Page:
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Centering Black representation and history: Elegy at the VMFA

A black and white photo of a forest's trails and trees
Dawoud Bey
Virginia Museum of Fine Arts
"Untitled (Trail and Trees)" from the series "Stony the Road," 2023, Dawoud Bey, gelatin silver print. Virginia Museum of Fine Arts. Gifted by Mrs. Alfred duPont, by exchange.

Dawoud Bey's work challenges viewers to see how Black history has shaped America.

Elegy, an exhibition of works by photographer Dawoud Bey, is on display at the Virginia Museum of Fine Arts until Feb. 25.

Bey built a reputation for portraits that center Black representation and history, from street portraits in Harlem, New York, to mirror images of young and old residents in Birmingham, Alabama.

Elegy itself includes three photographic series and two films that turn the focus away from individuals — instead, Bey turned his lens to landscapes.

In "Stony the Road" and 350,000, a new photo series and film commissioned for the exhibition, Bey examined the Richmond Slave Trail. He sought to evoke a particular perspective on the trees, the James River and the narrow dirt path.

“As if through the eyes of the 350,000 enslaved Africans who moved through that unknown space on their first encounter with America,” Bey said in a discussion with VMFA curator Valerie Cassell Oliver.

Bey’s work challenges viewers to see how Black history has shaped America, and to imagine that history even when it is invisible.

A black and white photo is shown with an irrigation ditch in the middle.
Dawoud Bey
Virginia Museum of Fine Arts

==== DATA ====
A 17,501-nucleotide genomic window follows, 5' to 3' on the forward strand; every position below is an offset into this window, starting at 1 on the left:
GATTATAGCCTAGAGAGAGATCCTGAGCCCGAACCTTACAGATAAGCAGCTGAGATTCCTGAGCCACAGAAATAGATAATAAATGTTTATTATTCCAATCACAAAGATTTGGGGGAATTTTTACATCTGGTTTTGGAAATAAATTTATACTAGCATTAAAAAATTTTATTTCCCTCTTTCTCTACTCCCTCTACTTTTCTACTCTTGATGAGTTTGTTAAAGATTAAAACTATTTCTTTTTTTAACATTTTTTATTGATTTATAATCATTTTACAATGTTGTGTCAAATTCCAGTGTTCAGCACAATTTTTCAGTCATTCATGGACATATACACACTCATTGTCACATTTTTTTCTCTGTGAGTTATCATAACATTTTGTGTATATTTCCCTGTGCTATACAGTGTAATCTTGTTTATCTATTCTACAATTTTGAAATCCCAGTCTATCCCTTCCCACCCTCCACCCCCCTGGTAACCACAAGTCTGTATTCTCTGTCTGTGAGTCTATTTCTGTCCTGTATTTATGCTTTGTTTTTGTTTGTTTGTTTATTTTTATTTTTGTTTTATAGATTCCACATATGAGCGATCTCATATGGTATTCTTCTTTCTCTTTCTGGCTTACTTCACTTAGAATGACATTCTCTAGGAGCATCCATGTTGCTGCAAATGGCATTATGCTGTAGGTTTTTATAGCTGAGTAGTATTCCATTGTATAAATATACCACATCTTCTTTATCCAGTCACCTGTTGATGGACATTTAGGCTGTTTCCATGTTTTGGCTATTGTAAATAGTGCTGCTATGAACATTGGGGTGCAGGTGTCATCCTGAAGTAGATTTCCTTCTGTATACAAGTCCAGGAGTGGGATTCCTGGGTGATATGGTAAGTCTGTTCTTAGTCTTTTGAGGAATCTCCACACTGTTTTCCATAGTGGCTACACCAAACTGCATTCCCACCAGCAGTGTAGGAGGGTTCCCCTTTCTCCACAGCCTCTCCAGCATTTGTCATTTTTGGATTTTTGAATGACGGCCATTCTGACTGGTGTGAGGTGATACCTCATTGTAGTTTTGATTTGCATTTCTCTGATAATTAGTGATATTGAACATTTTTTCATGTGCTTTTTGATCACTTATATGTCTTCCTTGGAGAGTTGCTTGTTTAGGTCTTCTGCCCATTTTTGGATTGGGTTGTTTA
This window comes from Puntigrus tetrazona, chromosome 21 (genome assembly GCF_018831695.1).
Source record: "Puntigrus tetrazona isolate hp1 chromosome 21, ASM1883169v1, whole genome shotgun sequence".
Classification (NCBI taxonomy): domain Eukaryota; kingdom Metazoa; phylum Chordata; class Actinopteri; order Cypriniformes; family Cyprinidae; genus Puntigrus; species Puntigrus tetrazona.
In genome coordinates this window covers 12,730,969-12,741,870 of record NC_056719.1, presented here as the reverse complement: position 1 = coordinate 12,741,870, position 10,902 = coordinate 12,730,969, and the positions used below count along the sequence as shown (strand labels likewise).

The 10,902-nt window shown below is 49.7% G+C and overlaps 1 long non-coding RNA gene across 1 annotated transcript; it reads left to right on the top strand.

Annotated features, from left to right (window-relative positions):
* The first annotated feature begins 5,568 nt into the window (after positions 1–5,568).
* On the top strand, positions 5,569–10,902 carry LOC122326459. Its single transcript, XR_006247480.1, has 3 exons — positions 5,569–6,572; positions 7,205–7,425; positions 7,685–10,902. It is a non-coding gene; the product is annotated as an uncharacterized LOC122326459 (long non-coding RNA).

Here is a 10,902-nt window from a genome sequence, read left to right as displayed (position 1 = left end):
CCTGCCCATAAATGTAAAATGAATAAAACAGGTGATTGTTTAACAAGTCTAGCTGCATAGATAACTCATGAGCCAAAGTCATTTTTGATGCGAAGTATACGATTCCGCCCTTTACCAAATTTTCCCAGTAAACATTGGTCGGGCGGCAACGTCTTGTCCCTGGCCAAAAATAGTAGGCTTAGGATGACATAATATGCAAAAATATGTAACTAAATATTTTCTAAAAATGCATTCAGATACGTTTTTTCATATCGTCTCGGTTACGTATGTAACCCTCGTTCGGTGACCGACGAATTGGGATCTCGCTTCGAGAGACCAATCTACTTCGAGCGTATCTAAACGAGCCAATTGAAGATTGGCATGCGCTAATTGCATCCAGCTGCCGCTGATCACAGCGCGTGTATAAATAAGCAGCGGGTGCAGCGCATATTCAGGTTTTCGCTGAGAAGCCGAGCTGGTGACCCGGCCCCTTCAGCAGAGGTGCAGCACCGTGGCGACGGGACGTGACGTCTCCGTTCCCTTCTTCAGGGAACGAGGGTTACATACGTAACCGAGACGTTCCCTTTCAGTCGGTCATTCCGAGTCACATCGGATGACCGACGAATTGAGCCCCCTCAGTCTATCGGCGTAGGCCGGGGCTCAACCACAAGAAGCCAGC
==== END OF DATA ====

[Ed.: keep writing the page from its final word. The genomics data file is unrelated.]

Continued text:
"Irrigation Ditch," from the series "In This Here Place," 2019, Dawoud Bey, gelatin silver print. Rennie Collection, Vancouver.

Elegy also includes the series "Night Coming Tenderly," "Black" and "In This Here Place," which capture sites at the end of the Underground Railroad and on a Louisiana plantation, respectively.

Bey said that his work is in an “ongoing conversation with Black expressive culture,” which has inspired the titles of his photo series. "Stony the Road" references "Lift Every Voice and Sing," "Night Coming Tenderly" and "Black" both reference Langston Hughes’ "Dream Variations" and "In This Here Place" references Toni Morrison’s Beloved.

In her discussion with Bey, Cassell Oliver said his work on "Night Coming Tenderly," "Black" and its focus on the self-emancipation of Black Americans sparked the idea that became "Elegy."

“I had just moved to Richmond and myself been introduced to the Historic Slave Trail. So I thought immediately, this was our opportunity to work together because we had this bookend — the beginning of bondage and, of course, the rendering, the self-determination to flee bondage,” Cassell Oliver said.

"In This Here Place’s" plantation landscapes fit squarely into that chronological concept.

“I began to, after 'Night Coming Tenderly,' 'Black,' want to begin to trace my way deeper into this history,” Bey said.

Elegy is open at the VMFA through Feb. 25.

Tickets to view Elegy can be purchased at the museum’s website.

Patrick Larsen is VPM News' environment and energy reporter, and fill-in host.
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